September 1, 2011

The Three Solutions to Save ISS From Evacuation

Coalition Director Art Harman developed the following steps which during the Soyuz launch crisis could avoid the need to evacuate part or all of the crew from the International Space Station; a $100 billion investment and indeed the most valuable thing in all humanity. These have been discussed with NASA officials and with key Congressional staff; and the ISS office is now assessing these recommendations.


By Art Harman, Director of the Coalition to Save Manned Space Exploration

Download a printable 2-page PDF of these solutions.

The threat to ISS: Without crew, there is a risk which increases with time that in the event ISS is unmanned, a critical equipment failure could endanger the survival of ISS. Last year's cooling pump failure should serve warning that vital equipment can fail at any time.

UPDATE: Russia's loss of the Soyuz 2 in December 2011 demonstrates the continuing risks from a single source for manned launches; and together with the loss of other rockets in 2011 and Phobos-Grunt, that Russia has still not fully understood or solved critical issues in their space program.

Therefore, NASA and the Administration should strongly suggest the Russians implement the following solutions to comply with contractual obligations to provide safe and reliable launch and landing services, and as an ISS partner to avoid the risk from leaving ISS unmanned.

1. Extend the date to return the final three crew members from November 22 to before the December 24th 'expiration date' of Soyuz TMA-02M by landing it at night. According to NASA, Roscosmos will allow night landings in various circumstances. This would only need be considered should the November 14 launch of the crewed Soyuz be delayed beyond the November 22 return date for TMA-02M. It would buy a few weeks time should there be any questions about launch reliability or even for reasons such as weather or crew illness.

2. Establish a Primary Alternate Landing Area for Soyuz in the US or elsewhere for use during winter months when Kazakhstan's weather makes landings more dangerous, or for the periods when a landing would occur during the night. There are weeks of time where orbital paths over Kazakhstan allow only for night time landings, which makes for more difficult search and recovery operations.

The combination of the desire to avoid both winter weather as well as night time landings makes reliance upon a single landing zone less reliable for the safety of ISS crew, and indeed could be negligent given this solution. The shuttles had Edwards AFB and White Sands as alternates, and could land on many airport runways around the world in a true emergency; and ocean-landers like Apollo could likewise land in any ocean or sea if needed.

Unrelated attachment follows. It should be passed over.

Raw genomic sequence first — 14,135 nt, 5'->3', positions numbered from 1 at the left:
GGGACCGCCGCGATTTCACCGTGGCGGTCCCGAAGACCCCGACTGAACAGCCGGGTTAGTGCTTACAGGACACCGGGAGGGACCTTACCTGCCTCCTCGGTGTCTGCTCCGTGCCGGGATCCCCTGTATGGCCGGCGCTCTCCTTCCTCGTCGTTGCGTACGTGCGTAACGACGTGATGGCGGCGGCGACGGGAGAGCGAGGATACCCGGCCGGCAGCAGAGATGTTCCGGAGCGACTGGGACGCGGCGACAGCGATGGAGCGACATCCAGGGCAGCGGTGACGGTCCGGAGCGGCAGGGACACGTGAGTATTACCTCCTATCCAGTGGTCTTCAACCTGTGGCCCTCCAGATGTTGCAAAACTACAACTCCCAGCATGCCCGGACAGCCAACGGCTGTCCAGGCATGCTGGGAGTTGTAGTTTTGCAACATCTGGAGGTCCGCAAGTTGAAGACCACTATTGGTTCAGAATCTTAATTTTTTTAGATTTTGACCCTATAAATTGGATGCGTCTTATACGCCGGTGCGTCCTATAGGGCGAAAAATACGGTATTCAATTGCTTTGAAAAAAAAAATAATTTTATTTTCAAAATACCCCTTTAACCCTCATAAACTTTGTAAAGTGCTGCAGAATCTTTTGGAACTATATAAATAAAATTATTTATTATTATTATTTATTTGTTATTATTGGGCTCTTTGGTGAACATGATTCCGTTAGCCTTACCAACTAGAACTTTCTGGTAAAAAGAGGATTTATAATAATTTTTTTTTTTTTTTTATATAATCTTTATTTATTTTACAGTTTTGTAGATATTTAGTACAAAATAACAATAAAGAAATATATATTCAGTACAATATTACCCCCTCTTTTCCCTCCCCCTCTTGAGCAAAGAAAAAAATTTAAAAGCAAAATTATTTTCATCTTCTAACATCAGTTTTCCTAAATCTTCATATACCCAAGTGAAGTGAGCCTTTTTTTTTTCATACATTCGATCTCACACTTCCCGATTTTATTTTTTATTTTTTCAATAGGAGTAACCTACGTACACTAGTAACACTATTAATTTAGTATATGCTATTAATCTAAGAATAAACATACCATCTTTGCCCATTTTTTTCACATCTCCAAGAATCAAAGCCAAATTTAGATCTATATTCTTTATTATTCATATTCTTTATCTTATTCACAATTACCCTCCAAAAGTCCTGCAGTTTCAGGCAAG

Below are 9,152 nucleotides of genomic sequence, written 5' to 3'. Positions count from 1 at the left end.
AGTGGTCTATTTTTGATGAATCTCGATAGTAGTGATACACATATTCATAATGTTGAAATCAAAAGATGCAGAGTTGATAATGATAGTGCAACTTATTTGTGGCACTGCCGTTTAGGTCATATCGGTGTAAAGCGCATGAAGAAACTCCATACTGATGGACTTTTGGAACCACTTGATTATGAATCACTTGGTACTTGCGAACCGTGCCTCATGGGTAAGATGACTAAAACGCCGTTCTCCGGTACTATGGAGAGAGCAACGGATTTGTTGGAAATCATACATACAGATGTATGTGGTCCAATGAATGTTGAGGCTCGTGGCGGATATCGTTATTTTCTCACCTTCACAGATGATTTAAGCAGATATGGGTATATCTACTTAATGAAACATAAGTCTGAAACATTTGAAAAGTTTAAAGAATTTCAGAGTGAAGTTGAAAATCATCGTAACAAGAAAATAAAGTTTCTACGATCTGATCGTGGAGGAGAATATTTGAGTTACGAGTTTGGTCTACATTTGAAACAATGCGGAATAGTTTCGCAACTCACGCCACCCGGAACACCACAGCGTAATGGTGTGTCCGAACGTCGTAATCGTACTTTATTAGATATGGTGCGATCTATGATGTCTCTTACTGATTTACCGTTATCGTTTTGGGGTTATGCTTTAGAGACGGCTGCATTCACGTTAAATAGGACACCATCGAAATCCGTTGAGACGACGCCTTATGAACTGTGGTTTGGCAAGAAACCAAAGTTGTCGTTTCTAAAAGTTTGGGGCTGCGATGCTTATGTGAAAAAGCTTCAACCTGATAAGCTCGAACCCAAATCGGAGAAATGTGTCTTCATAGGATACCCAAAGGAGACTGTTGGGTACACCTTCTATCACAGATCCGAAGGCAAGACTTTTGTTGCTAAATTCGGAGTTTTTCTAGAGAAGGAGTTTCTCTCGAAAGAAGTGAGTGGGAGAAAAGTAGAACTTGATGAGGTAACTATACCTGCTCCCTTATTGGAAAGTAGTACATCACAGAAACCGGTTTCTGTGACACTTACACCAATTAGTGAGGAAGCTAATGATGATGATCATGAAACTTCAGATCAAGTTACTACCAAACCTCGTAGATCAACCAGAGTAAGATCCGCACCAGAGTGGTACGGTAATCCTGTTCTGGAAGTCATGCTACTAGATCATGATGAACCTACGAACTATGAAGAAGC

It is not just a similar crisis or a doomsday evacuation where this matters. A medical emergency could require returning an astronaut on little notice. While an emergency landing could take place at many locations, day or night if absolutely needed, having a prepared alternate zone halfway around the world which is available for routine use in winter months or when Kazakhstan is dark would eliminate this glaring safety flaw. Search and recovery helicopters, aircraft and vehicles could be designated for such use at a nearby Air Force base, and specific equipment can also be stored for use. Plans would be established for emergency responders to take immediate action.

Government land in Nevada or other unpopulated areas in the US, Canada and other countries may fit the needs of such a site. NORAD and FAA aircraft radar systems can do a superior job tracking the descent, and landing in the US also affords greater security and emergency response, as well as rapid access to excellent hospitals.

2a. Designate Emergency Alternate Landing Sites: To achieve near-24/7/365 landing capability, such as for a medical emergency where time is critical, there should be several emergency alternate sites around the world, which would not have pre-positioned supplies and equipment, but would be safe, unpopulated areas to land; are easily reached from air force bases or airports and emergency responders; and are located within some specified distance of a quality hospital. Criteria for selection of emergency alternates would include the ability to get necessary rescue personnel and equipment to the site within the time from when the site was selected for use and/or when the spacecraft undocks.

Read this discussion of Salyut-era emergency landing sites and what if a Soyuz landed in America. Another document shows discussion but no decisions regarding selecting sites in North America:  In short, these reveal that while every spacecraft commander is prepared for emergency landings at any time, there is no evidence that specific sites were ever designated for routine use in dark/weather blackout periods, nor is there any evidence they ever designated a number of ideal emergency landing sites.